9781316145425 (ebook) 9781107093836 (hardback) 9781107474819 (paperback)
Cambridge studies in international and comparative law (Cambridge, England : 1996) ; 121.
Natural resource wealth is conducive to a country's development. Nevertheless, the last few decades have shown a harsher reality, where natural resources have also triggered, financed or fuelled a number of internal armed conflicts. Examples include the armed conflicts in Cambodia, Sierra Leone, Liberia and the Democratic Republic of the Congo, which have been financed with the exploitation of a variety of valuable natural resources, including diamonds, gold, timber, oil and cocoa. The aim of this book is to assess the contribution of international law in ensuring that natural resources are used to promote development and to achieve sustainable peace instead of financing armed conflict. For this purpose, the author discusses the international legal framework for the governance of natural resources in States in general, in situations of armed conflict and as part of conflict resolution and post-conflict peacebuilding efforts.
Title from publisher's bibliographic system (viewed on 05 Oct 2015).
Formatted Contents Note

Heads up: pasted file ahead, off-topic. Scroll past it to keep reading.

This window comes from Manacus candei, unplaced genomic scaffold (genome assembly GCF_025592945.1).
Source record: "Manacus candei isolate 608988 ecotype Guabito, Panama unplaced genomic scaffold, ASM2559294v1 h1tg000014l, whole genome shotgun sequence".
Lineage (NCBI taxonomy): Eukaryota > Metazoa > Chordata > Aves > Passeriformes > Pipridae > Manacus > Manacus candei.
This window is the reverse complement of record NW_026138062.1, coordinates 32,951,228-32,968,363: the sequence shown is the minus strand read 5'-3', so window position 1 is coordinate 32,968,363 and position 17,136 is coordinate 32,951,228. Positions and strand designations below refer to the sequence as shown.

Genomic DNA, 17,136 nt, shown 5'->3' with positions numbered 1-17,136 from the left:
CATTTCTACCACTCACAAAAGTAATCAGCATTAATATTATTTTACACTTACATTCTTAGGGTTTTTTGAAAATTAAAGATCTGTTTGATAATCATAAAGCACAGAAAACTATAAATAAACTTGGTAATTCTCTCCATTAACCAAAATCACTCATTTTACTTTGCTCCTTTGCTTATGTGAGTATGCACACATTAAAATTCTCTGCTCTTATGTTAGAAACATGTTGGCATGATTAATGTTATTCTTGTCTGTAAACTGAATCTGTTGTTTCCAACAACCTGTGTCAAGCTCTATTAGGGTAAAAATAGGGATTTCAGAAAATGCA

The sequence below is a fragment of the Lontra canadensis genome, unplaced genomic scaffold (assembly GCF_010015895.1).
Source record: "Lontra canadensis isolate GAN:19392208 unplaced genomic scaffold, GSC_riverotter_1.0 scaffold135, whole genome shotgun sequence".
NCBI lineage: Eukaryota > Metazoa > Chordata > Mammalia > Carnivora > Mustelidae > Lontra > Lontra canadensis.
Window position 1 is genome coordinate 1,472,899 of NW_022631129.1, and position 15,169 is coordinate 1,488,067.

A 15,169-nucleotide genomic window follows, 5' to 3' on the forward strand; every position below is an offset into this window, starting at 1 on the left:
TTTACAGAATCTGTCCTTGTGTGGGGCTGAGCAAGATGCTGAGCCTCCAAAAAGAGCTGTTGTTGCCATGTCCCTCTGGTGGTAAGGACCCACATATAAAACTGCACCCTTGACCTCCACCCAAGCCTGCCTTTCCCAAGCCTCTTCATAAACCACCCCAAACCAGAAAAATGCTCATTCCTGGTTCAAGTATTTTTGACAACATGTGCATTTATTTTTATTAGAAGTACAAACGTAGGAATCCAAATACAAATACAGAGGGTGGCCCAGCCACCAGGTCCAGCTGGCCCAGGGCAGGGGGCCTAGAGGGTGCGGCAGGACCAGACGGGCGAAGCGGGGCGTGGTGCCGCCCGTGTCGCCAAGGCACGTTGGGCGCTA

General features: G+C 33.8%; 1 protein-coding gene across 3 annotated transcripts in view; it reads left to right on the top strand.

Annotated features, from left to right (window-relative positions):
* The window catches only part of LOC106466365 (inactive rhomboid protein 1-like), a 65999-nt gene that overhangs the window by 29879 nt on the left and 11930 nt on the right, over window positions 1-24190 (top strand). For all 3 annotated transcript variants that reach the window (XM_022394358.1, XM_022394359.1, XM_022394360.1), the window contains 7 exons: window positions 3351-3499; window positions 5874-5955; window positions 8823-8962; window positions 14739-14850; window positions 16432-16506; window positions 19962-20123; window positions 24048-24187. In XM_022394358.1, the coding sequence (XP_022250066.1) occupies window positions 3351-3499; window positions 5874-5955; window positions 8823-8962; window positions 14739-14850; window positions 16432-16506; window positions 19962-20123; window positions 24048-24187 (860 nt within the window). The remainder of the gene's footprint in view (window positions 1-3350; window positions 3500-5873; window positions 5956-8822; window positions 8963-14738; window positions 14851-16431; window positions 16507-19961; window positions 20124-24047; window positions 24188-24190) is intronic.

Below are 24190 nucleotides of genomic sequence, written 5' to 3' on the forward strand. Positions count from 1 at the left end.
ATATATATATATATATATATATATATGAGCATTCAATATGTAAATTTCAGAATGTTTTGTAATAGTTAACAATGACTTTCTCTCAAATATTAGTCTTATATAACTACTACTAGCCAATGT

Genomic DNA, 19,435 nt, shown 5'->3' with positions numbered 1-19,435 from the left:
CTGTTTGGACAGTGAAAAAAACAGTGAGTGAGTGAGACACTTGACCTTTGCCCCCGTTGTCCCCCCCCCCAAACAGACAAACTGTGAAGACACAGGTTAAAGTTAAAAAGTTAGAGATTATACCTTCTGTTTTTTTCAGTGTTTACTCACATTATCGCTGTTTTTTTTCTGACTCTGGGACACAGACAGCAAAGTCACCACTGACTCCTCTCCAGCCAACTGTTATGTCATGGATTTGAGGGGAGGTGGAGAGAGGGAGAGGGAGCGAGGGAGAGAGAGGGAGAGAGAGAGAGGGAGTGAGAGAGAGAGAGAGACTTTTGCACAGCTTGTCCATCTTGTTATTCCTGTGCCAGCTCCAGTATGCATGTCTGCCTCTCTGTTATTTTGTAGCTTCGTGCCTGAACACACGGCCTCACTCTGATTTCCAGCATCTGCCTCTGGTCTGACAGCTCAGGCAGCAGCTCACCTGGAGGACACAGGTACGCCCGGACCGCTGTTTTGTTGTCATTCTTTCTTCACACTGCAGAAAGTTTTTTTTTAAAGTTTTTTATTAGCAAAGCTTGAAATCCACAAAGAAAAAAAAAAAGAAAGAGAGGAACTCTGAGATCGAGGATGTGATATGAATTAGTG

1. Introduction Part I. The legal framework for the governance of natural resources in States 2. Defining the right of peoples and States to freely exploit their natural resources: permanent sovereignty over natural resources 3. A closer look at peoples as subjects and beneficiaries of the principle of permanent sovereignty over natural resources 4. Environmental law obligations relevant for the governance of natural resources Part II. The governance of natural wealth and resources in situations of armed conflict 5. The role of international human rights and environmental law in situations of armed conflict 6. Protection of natural resources and the environment under international humanitarian law Part III. The governance of natural resources as part of conflict resolution and post-conflict peacebuilding efforts 7. The UN Security Council and resource-related armed conflicts 8. Addressing resource-related armed conflicts with informal normative processes 9. The contribution of international law to addressing the challenges ensuing from resource-related armed conflicts.